The ride cymbal is one of the most important elements of the drum kit. But what is a ride cymbal actually used for and what should you consider when buying a ride cymbal?
The primary function of the ride cymbal is to be a time keeper. Typically by playing the quarter or eight notes of the groove. If you play pop or rock, you will typically see that this takes place on the hi-hat in the verse and you may switch to the ride cymbal in the chorus. Since the hihat has a shorter and more defined sound, the more open-sounding ride cymbal will therefore often give a feeling of "opening up", which is often an appropriate function in the chorus of a song.
If you play jazz, however, it is a little different. In jazz, it is not the bass drum and the snare drum that have the "driving force" in the groove, instead it is the ride cymbal. Here, the snare drum and bass drum should have a much lighter touch, in a more complementary role which is why the ride cymbal has a much more crucial role in jazz. This probably also explains why jazz drummers often are very picky on their choice of ride cymbals - it is where your main focus is at.
A ride cymbal often has a size of 20 to 22 inches. However, it is possible to find 18" ride cymbals (especially crash/ride - but more on that later) and 24" ride cymbals are actually not uncommon.
The most typical kinds of rides are ride, light ride, crash ride, medium ride, heavy ride, and rock ride. These designations are all indicators of the thickness of the cymbal. Flat rides are a bit different. These are cymbals without a bell in the middle and this gives a very different soft sound and flat rides do not produce much volume.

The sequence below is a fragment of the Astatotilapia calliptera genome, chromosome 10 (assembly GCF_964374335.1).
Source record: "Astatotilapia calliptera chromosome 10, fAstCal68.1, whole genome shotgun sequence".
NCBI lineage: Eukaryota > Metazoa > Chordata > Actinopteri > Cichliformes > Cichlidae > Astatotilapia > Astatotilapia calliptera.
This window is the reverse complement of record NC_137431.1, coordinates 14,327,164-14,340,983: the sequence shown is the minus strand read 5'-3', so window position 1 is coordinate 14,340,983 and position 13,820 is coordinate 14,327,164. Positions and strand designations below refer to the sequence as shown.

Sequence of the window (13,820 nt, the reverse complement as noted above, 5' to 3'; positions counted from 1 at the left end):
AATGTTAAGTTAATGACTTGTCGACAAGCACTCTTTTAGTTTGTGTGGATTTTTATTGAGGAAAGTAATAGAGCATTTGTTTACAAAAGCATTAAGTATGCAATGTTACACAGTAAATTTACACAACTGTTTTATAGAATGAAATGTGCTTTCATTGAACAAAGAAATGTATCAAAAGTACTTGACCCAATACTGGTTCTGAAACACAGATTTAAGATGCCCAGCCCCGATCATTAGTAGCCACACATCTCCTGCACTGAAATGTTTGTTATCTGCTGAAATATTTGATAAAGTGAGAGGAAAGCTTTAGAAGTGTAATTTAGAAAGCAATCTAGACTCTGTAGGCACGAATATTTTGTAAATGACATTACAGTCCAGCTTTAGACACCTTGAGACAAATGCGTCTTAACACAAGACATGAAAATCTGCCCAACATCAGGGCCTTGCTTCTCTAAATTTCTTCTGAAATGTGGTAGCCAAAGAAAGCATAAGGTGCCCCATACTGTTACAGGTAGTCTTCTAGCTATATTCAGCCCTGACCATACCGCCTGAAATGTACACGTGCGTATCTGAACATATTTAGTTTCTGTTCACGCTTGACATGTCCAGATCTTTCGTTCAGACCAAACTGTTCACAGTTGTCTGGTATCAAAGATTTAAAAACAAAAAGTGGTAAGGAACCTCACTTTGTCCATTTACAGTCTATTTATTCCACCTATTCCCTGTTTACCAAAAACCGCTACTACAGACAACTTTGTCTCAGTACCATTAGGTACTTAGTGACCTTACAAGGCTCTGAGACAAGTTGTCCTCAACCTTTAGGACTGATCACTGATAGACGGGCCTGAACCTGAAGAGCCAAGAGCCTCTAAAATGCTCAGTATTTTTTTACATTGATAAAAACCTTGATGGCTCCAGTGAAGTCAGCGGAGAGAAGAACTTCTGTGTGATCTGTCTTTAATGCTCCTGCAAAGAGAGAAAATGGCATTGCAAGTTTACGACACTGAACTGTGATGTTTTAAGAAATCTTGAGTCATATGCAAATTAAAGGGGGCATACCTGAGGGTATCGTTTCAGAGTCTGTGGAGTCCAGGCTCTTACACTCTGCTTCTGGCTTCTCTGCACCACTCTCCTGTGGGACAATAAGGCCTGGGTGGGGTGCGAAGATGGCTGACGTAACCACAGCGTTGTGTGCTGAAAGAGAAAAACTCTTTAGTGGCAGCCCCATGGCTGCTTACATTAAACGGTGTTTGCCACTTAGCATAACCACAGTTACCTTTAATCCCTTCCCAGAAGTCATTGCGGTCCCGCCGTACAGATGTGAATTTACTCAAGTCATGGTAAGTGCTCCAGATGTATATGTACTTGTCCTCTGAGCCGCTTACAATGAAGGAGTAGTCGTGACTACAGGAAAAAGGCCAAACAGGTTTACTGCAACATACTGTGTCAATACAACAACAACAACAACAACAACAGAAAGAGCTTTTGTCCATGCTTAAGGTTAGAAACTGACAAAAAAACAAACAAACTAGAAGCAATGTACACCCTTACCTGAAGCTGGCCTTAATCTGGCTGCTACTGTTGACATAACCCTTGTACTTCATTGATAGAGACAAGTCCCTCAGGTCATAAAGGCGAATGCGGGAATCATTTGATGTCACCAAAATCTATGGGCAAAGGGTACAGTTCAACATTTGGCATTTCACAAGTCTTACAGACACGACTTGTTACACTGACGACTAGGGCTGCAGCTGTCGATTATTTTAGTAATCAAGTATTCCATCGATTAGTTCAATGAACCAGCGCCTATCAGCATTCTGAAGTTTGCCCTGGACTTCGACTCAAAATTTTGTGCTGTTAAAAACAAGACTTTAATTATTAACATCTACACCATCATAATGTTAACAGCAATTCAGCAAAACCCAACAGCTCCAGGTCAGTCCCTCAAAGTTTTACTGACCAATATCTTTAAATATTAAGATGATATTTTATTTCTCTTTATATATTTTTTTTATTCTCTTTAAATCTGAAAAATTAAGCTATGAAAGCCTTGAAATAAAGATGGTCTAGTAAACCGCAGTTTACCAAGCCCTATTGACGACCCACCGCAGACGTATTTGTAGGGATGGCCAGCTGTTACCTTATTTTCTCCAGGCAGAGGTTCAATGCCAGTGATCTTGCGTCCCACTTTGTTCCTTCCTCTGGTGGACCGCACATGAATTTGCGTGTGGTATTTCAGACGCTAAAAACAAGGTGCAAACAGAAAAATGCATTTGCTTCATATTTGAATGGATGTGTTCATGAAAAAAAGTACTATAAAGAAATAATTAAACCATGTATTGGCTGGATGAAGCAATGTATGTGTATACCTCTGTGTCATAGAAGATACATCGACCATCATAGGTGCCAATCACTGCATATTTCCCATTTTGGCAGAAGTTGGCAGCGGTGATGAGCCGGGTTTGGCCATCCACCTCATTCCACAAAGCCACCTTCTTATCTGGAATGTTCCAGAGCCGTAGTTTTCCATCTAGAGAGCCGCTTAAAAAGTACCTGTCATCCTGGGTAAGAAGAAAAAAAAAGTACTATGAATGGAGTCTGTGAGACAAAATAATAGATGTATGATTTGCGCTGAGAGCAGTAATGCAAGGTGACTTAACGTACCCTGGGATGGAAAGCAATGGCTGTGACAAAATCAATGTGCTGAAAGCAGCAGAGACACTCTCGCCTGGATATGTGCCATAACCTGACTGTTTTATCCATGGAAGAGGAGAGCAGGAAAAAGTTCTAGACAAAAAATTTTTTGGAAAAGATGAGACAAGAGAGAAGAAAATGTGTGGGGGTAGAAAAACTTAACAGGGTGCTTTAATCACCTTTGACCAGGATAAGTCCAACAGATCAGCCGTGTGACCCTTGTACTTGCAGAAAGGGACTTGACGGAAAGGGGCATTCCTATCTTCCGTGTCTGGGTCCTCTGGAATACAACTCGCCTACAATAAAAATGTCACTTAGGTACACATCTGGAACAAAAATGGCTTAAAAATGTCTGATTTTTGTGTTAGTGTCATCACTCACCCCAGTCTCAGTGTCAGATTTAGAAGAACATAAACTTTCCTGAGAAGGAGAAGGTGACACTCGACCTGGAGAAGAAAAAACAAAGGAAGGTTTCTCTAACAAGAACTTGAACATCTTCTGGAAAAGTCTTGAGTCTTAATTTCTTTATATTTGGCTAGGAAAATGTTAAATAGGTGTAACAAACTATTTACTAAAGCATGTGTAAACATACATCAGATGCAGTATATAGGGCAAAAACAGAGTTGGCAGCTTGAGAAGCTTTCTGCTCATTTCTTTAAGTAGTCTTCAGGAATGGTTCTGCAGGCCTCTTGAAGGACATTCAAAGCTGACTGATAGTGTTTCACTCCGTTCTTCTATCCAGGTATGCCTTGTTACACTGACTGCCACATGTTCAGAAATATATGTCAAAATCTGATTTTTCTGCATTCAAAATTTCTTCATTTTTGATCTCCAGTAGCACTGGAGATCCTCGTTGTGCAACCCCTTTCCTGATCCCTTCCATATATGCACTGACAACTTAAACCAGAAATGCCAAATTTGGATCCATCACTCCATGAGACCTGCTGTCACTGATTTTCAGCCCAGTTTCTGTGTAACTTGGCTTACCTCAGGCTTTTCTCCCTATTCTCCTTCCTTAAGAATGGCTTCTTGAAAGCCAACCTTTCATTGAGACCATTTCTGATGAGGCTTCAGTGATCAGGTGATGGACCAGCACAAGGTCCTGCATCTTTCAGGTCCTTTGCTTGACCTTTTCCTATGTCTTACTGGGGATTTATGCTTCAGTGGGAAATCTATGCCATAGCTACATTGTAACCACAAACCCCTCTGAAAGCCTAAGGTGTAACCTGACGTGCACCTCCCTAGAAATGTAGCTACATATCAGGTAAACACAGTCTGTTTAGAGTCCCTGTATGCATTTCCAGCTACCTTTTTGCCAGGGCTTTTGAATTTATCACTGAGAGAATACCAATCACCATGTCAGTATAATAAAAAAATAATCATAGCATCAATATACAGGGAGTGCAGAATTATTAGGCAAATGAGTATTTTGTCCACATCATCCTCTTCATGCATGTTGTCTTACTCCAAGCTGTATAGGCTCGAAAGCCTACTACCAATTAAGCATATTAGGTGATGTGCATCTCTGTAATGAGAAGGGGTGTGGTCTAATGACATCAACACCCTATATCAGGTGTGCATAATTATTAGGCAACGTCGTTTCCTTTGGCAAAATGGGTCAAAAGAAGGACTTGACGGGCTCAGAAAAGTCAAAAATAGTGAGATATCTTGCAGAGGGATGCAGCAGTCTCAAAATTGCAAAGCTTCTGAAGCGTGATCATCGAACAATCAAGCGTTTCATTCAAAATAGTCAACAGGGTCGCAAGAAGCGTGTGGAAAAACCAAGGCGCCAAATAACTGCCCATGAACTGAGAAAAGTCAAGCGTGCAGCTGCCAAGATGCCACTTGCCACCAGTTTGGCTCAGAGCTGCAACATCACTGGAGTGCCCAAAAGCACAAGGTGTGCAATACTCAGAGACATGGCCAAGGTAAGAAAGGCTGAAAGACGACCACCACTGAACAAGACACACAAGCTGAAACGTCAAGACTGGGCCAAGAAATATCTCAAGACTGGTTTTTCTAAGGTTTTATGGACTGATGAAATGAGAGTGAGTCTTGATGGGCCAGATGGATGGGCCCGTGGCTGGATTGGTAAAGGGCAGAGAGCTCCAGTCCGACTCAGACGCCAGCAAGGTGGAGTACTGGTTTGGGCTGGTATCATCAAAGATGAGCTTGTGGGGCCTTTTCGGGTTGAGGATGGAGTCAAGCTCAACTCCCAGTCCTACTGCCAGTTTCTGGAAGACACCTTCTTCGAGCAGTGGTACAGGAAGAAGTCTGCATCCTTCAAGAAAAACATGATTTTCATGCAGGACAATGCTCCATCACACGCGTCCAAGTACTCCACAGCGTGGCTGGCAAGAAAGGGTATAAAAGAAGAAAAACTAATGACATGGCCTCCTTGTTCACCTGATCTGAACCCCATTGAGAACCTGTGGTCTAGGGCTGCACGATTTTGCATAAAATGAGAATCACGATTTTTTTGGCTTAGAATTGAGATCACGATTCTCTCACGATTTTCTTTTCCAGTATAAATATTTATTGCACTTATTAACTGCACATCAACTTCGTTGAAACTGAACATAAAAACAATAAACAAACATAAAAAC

Many different aspects play a role in shaping the tone of a ride cymbal and the cymbal's ability to be heard: size (diameter), thickness, curve, and hammering.
Some drummers like to have a nice and clear attack so that the cymbal does not completely disappear when the music starts. This is especially if you play music with a sound dominated by distorted electric guitars. Here you simply must have a clear attack and volume in the tone.
Other drummers prefer softer, darker, or wetter sounding cymbals. These cymbals have less of a clear attack. Here, it may become a problem that the cymbals diasppear in the mix of the other instruments when the music gets too loud. On pop/rock recordings you can sometimes feel the pulse disappear from the overall sound when the drummer goes from the hihat to the ride cymbal. This specific phenomenon makes the ride cymbal one of the most difficult cymbals to choose. This is especially if you are a versatile drummer that plays a lot of different styles.
For jazz drummers, as mentioned earlier, it is of utmost importance to find the correct rides as these to a high degree define the jazz drummer's sound.
When buying a ride cymbal, it is important that you know what you are looking for and what you will use your ride cymbal for.
You should consider the size. Do you already have an idea of what size you are looking for? Does the cymbal need to be crashable? How hard do you hit your cymbals? These questions may end up changing your idea of what kind of ride cymbal you are looking for.
Start by listening to a wide variety of ride cymbals. You can do that right here. This will probably make you realize that you already have an idea of what you are looking for.
Happy hunting - for some drummers, the hunt never really ends. :-)
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